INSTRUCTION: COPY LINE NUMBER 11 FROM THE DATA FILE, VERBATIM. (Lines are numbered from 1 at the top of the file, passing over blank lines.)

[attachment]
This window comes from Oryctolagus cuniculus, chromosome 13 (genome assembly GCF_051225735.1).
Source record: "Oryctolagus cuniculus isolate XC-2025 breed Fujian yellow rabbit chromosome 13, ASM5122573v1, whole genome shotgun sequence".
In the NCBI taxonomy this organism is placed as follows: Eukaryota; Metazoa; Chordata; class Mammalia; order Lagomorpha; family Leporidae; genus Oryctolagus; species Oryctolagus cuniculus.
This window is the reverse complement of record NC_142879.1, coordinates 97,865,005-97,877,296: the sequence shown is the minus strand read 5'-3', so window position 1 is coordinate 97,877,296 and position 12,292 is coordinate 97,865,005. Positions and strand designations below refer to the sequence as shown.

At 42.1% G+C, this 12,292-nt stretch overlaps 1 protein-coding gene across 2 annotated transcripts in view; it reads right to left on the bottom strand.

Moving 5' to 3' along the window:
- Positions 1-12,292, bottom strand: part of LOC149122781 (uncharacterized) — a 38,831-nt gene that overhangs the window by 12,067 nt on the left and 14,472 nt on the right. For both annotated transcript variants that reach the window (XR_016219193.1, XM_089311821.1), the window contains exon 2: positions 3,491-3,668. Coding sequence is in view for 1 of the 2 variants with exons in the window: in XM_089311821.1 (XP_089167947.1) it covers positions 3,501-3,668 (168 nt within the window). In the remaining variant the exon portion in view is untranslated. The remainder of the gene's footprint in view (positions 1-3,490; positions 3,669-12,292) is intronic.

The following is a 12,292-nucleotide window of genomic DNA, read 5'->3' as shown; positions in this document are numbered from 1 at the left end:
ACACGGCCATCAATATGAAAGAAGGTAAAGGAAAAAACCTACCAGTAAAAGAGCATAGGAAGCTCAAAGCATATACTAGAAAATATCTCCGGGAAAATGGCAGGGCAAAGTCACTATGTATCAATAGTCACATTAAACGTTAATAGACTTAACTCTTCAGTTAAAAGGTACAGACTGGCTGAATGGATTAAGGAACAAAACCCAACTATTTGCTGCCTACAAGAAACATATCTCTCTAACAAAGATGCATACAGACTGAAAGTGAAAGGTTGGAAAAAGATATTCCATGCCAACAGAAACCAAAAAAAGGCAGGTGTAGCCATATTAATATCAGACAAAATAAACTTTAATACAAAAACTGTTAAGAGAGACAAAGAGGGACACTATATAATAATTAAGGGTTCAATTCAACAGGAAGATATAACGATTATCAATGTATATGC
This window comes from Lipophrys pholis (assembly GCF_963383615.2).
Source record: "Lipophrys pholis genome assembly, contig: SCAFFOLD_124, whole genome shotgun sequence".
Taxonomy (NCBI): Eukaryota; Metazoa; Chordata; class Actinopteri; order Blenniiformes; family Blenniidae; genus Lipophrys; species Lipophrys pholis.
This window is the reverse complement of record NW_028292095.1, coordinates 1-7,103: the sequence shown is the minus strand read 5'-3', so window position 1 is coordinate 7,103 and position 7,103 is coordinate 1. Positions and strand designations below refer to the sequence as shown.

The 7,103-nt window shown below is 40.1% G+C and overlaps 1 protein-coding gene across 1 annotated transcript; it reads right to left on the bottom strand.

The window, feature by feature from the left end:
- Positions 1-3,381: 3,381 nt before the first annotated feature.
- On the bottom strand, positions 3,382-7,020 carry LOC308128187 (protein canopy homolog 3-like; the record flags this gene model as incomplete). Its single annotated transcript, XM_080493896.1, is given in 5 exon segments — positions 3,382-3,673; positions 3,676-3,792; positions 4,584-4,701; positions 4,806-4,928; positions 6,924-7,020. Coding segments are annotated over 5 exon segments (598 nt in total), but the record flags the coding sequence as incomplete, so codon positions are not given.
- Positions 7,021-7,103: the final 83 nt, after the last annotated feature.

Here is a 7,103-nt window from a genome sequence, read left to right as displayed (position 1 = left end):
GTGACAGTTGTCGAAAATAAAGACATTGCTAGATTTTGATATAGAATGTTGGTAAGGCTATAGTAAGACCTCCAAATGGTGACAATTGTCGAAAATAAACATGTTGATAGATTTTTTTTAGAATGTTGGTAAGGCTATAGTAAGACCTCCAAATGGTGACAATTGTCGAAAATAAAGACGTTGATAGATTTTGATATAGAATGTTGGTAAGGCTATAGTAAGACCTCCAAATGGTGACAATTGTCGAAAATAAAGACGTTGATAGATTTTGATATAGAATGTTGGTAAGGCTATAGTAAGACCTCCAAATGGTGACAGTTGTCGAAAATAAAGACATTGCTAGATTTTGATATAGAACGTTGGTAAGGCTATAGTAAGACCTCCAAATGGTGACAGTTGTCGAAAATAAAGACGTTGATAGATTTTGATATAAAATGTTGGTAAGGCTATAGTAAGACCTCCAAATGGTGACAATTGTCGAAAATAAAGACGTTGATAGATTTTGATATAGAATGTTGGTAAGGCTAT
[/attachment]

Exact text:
Source record: "Lipophrys pholis genome assembly, contig: SCAFFOLD_124, whole genome shotgun sequence".